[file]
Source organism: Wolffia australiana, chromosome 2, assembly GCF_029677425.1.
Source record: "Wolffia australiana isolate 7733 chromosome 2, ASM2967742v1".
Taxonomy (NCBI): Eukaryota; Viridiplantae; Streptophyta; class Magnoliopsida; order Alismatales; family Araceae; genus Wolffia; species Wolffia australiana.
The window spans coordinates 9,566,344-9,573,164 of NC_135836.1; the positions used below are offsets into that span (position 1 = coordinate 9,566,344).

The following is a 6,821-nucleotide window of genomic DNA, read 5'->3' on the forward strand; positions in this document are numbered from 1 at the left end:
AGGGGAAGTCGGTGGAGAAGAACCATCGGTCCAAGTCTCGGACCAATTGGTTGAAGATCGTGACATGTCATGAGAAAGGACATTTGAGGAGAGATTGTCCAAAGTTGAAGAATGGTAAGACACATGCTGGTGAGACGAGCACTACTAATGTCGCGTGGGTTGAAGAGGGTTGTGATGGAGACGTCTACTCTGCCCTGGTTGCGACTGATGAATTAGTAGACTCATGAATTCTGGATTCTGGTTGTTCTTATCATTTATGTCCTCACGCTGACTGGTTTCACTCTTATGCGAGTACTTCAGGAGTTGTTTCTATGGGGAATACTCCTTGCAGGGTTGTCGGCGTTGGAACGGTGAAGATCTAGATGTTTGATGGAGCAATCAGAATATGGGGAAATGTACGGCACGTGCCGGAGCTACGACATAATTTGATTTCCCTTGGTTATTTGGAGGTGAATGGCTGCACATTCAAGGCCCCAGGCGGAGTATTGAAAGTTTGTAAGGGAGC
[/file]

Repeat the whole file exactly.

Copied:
Source organism: Wolffia australiana, chromosome 2, assembly GCF_029677425.1.
Source record: "Wolffia australiana isolate 7733 chromosome 2, ASM2967742v1".
Taxonomy (NCBI): Eukaryota; Viridiplantae; Streptophyta; class Magnoliopsida; order Alismatales; family Araceae; genus Wolffia; species Wolffia australiana.
The window spans coordinates 9,566,344-9,573,164 of NC_135836.1; the positions used below are offsets into that span (position 1 = coordinate 9,566,344).

The following is a 6,821-nucleotide window of genomic DNA, read 5'->3' on the forward strand; positions in this document are numbered from 1 at the left end:
AGGGGAAGTCGGTGGAGAAGAACCATCGGTCCAAGTCTCGGACCAATTGGTTGAAGATCGTGACATGTCATGAGAAAGGACATTTGAGGAGAGATTGTCCAAAGTTGAAGAATGGTAAGACACATGCTGGTGAGACGAGCACTACTAATGTCGCGTGGGTTGAAGAGGGTTGTGATGGAGACGTCTACTCTGCCCTGGTTGCGACTGATGAATTAGTAGACTCATGAATTCTGGATTCTGGTTGTTCTTATCATTTATGTCCTCACGCTGACTGGTTTCACTCTTATGCGAGTACTTCAGGAGTTGTTTCTATGGGGAATACTCCTTGCAGGGTTGTCGGCGTTGGAACGGTGAAGATCTAGATGTTTGATGGAGCAATCAGAATATGGGGAAATGTACGGCACGTGCCGGAGCTACGACATAATTTGATTTCCCTTGGTTATTTGGAGGTGAATGGCTGCACATTCAAGGCCCCAGGCGGAGTATTGAAAGTTTGTAAGGGAGC